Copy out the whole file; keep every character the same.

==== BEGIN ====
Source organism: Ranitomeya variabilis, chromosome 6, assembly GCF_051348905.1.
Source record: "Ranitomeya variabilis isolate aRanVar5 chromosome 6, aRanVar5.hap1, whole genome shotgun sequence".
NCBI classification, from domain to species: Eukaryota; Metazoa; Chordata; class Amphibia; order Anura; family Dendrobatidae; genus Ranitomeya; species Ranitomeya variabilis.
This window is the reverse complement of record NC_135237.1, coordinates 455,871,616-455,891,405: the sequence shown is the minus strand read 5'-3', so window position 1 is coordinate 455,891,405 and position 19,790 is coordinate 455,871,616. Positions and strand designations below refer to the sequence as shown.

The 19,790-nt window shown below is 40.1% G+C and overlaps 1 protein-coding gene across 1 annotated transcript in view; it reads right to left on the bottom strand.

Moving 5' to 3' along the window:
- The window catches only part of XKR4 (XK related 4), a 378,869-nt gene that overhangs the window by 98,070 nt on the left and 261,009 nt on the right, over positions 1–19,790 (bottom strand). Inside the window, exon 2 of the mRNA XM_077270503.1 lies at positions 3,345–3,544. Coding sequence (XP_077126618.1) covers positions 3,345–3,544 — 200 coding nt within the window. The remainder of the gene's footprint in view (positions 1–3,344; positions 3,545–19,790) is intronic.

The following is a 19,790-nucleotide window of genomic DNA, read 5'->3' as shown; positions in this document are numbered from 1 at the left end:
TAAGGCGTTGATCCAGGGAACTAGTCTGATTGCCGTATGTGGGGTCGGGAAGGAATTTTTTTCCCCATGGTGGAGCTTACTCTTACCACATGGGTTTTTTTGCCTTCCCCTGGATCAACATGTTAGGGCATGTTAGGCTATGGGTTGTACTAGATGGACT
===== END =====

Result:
Source organism: Ranitomeya variabilis, chromosome 6, assembly GCF_051348905.1.
Source record: "Ranitomeya variabilis isolate aRanVar5 chromosome 6, aRanVar5.hap1, whole genome shotgun sequence".
NCBI classification, from domain to species: Eukaryota; Metazoa; Chordata; class Amphibia; order Anura; family Dendrobatidae; genus Ranitomeya; species Ranitomeya variabilis.
This window is the reverse complement of record NC_135237.1, coordinates 455,871,616-455,891,405: the sequence shown is the minus strand read 5'-3', so window position 1 is coordinate 455,891,405 and position 19,790 is coordinate 455,871,616. Positions and strand designations below refer to the sequence as shown.

The 19,790-nt window shown below is 40.1% G+C and overlaps 1 protein-coding gene across 1 annotated transcript in view; it reads right to left on the bottom strand.

Moving 5' to 3' along the window:
- The window catches only part of XKR4 (XK related 4), a 378,869-nt gene that overhangs the window by 98,070 nt on the left and 261,009 nt on the right, over positions 1–19,790 (bottom strand). Inside the window, exon 2 of the mRNA XM_077270503.1 lies at positions 3,345–3,544. Coding sequence (XP_077126618.1) covers positions 3,345–3,544 — 200 coding nt within the window. The remainder of the gene's footprint in view (positions 1–3,344; positions 3,545–19,790) is intronic.

The following is a 19,790-nucleotide window of genomic DNA, read 5'->3' as shown; positions in this document are numbered from 1 at the left end:
TAAGGCGTTGATCCAGGGAACTAGTCTGATTGCCGTATGTGGGGTCGGGAAGGAATTTTTTTCCCCATGGTGGAGCTTACTCTTACCACATGGGTTTTTTTGCCTTCCCCTGGATCAACATGTTAGGGCATGTTAGGCTATGGGTTGTACTAGATGGACT